Jeffries calls on Johnson to hold vote on antisemitism bill

House Minority Leader Hakeem Jeffries (D-N.Y.) is urging Speaker Mike Johnson (R-La.) to stage a vote on a bipartisan bill to combat antisemitism, the latest push by lawmakers in the wake of pro-Palestine protests roiling college campuses across the country.

In a letter to Johnson on Monday, Jeffries asked that the Speaker bring the Countering Antisemitism Act to the floor, which would establish a national coordinator to counter antisemitism at the White House, who would serve as the president’s main adviser on combating antisemitism in the U.S. and coordinate federal efforts on the matter.

“The effort to crush antisemitism and hatred in any form is not a Democratic or Republican issue. It’s an American issue that must be addressed in a bipartisan manner with the fierce urgency of now,” Jeffries said. “In this spirit, I strongly urge you to schedule a vote on the bipartisan Countering Antisemitism Act forthwith.”

The legislation — which was introduced by a bipartisan group of House lawmakers and senators earlier this month — would also compel the FBI, Department of Homeland Security and National Counterrorism Center to create a joint threat assessment of antisemitic violent extremism every year, and it would declare May to be “Jewish American Heritage Month” in federal law.

The push from Jeffries comes amid a wave of pro-Palestine protests on college campuses nationwide, some of which lawmakers and advocates say are taking an antisemitic turn.

“They have co-opted First Amendment arguments to protect genocide and to elevate the voices of antisemitism,” Johnson said of Columbia University administrators during a visit to the campus last week.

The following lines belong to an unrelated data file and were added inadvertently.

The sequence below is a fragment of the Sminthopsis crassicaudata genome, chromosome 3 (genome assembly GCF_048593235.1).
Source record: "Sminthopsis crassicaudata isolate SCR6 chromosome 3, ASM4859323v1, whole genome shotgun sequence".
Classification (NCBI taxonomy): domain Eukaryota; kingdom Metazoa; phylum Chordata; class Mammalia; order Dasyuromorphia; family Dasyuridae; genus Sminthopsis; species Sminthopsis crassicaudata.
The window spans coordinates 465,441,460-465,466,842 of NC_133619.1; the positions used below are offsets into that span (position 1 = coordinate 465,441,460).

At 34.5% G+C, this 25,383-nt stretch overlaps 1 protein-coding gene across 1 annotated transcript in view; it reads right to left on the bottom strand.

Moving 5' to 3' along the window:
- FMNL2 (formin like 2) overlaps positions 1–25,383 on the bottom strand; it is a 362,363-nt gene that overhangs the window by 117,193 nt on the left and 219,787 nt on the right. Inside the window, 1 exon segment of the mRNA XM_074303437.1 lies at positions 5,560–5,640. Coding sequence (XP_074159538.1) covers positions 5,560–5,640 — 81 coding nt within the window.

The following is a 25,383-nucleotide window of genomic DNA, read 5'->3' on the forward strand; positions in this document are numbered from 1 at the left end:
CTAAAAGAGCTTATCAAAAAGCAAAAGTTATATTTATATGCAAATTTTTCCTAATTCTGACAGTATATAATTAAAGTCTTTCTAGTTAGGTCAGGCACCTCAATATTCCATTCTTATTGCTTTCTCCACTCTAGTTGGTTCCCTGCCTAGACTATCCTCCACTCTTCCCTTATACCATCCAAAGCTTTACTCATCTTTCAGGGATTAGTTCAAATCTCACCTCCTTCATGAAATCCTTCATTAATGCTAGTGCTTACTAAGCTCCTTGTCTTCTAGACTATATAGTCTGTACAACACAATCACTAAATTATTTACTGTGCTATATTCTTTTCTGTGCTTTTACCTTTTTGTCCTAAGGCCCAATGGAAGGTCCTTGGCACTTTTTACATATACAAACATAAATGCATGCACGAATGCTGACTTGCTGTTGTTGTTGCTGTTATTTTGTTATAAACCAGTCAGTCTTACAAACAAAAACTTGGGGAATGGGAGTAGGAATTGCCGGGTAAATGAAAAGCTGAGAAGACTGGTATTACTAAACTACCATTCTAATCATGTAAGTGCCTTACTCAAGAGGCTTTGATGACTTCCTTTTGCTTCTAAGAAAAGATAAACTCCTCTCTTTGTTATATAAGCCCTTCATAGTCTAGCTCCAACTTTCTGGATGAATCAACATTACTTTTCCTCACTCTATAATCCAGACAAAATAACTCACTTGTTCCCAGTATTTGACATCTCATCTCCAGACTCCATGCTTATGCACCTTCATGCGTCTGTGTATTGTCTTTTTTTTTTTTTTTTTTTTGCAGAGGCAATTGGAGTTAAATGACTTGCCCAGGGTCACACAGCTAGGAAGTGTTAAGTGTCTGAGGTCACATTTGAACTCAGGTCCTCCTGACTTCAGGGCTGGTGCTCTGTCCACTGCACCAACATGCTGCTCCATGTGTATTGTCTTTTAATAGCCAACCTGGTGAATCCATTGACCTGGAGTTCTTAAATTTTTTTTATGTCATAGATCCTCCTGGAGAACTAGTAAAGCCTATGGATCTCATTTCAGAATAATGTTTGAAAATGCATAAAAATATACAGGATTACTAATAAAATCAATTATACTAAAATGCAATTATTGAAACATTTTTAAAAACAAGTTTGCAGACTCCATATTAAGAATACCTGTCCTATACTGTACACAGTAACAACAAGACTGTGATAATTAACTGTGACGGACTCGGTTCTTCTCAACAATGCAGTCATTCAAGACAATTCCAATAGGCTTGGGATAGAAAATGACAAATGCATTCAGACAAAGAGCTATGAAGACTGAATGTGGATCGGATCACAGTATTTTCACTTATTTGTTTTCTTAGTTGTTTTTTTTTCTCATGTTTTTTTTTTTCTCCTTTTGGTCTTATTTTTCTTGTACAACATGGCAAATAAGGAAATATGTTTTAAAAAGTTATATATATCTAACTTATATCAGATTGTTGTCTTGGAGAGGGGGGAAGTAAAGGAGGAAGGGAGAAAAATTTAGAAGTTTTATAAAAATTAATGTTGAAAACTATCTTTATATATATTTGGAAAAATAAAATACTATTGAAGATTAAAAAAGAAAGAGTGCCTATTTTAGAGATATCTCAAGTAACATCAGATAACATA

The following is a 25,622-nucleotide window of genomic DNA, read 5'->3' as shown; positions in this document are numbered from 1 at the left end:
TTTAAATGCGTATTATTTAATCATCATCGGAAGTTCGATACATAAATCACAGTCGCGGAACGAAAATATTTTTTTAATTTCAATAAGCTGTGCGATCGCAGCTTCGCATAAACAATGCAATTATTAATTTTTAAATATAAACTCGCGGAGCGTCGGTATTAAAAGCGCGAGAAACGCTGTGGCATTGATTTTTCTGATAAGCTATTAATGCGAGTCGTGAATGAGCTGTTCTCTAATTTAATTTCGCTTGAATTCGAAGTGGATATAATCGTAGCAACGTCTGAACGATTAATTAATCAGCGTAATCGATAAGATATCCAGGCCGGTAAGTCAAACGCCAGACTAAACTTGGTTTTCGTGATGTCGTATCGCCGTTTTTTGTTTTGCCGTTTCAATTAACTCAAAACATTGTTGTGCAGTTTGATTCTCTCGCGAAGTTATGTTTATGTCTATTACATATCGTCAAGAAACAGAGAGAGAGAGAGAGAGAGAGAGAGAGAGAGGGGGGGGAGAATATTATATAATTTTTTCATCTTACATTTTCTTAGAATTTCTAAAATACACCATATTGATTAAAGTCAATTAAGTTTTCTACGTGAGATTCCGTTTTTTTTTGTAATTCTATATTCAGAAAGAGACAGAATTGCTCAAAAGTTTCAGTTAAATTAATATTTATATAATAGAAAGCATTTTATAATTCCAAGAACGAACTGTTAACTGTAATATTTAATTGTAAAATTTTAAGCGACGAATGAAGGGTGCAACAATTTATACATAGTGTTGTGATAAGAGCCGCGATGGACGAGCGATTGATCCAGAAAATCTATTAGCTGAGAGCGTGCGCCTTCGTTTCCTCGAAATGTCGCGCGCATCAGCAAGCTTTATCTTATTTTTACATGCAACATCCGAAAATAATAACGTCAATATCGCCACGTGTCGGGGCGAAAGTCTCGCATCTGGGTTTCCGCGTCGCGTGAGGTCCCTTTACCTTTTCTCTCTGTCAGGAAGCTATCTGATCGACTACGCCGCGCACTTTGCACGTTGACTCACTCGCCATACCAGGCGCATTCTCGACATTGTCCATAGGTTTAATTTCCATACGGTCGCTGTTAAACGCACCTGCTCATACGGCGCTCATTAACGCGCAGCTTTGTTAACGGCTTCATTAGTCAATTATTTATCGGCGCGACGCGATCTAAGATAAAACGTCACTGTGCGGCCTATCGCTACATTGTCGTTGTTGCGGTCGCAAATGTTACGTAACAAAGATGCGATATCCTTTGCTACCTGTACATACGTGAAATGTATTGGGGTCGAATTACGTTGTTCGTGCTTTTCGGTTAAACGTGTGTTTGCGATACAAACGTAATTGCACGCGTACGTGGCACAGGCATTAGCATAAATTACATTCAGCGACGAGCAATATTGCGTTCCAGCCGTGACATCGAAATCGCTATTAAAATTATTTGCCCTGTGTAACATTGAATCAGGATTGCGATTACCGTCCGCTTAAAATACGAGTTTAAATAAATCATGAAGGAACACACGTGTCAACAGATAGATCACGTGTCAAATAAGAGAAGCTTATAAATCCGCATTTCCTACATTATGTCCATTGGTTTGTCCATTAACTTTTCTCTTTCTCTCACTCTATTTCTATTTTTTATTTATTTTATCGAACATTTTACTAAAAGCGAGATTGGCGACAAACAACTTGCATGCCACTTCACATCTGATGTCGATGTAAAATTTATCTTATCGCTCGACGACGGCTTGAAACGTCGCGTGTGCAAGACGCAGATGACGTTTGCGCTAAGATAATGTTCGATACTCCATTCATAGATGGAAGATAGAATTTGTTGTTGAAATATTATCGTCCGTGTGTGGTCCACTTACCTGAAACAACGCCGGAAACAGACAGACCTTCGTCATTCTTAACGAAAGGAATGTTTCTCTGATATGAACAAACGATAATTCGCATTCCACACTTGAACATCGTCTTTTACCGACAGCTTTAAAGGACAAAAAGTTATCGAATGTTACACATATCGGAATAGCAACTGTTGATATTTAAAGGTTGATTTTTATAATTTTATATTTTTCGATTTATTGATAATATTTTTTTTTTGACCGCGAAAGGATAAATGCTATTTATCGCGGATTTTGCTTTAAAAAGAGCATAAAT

The Manhattan campus has been the site of one of the most controversial pro-Palestine encampments.

Jeffries’ letter also follows a damning report from the Anti-Defamation League (ADL) earlier this month that said antisemitic incidents in the U.S. reached an all-time record in 2023, the same year the Israel-Hamas war began. The group recorded more than 8,800 antisemitic incidents in 2023, which includes assaults, harassment and vandalism, according to its annual survey.

The number marked a 140 percent jump in antisemitic incidents from what the ADL documented in 2022, which also set a record at the time.

The House this week is slated to vote on a separate antisemitism-related bill, the Antisemitism Awareness Act, which would require the Department of Education to utilize the International Holocaust Remembrance Alliance’s (IHRA) working definition of antisemitism when implementing anti-discrimination laws. The group defines antisemitism in-part as “a certain perception of Jews, which may be expressed as hatred toward Jews,” and it provides examples including calling for the harming of Jews and accusing them of exaggerating the Holocaust.

Jeffries on Monday, however, said the bills on the legislative docket this week would not accomplish the same priorities as the Countering Antisemitism Act, which he is pushing to bring to the floor.

“There is nothing scheduled on the floor this week that would accomplish the concrete, thoughtful strategies outlined by the Biden administration, set forth in the legislation and echoed by leading Jewish organizations across the country,” he wrote.

Reps. Kathy Manning (D-N.C.), Chris Smith (R-N.J.), Brian Fitzpatrick (R-Pa.) and Randy Weber (R-Texas), along with Sens. Jacky Rosen (D-Nev.) and James Lankford (R-Okla.) introduced the bill Jeffries is pushing for a vote on.

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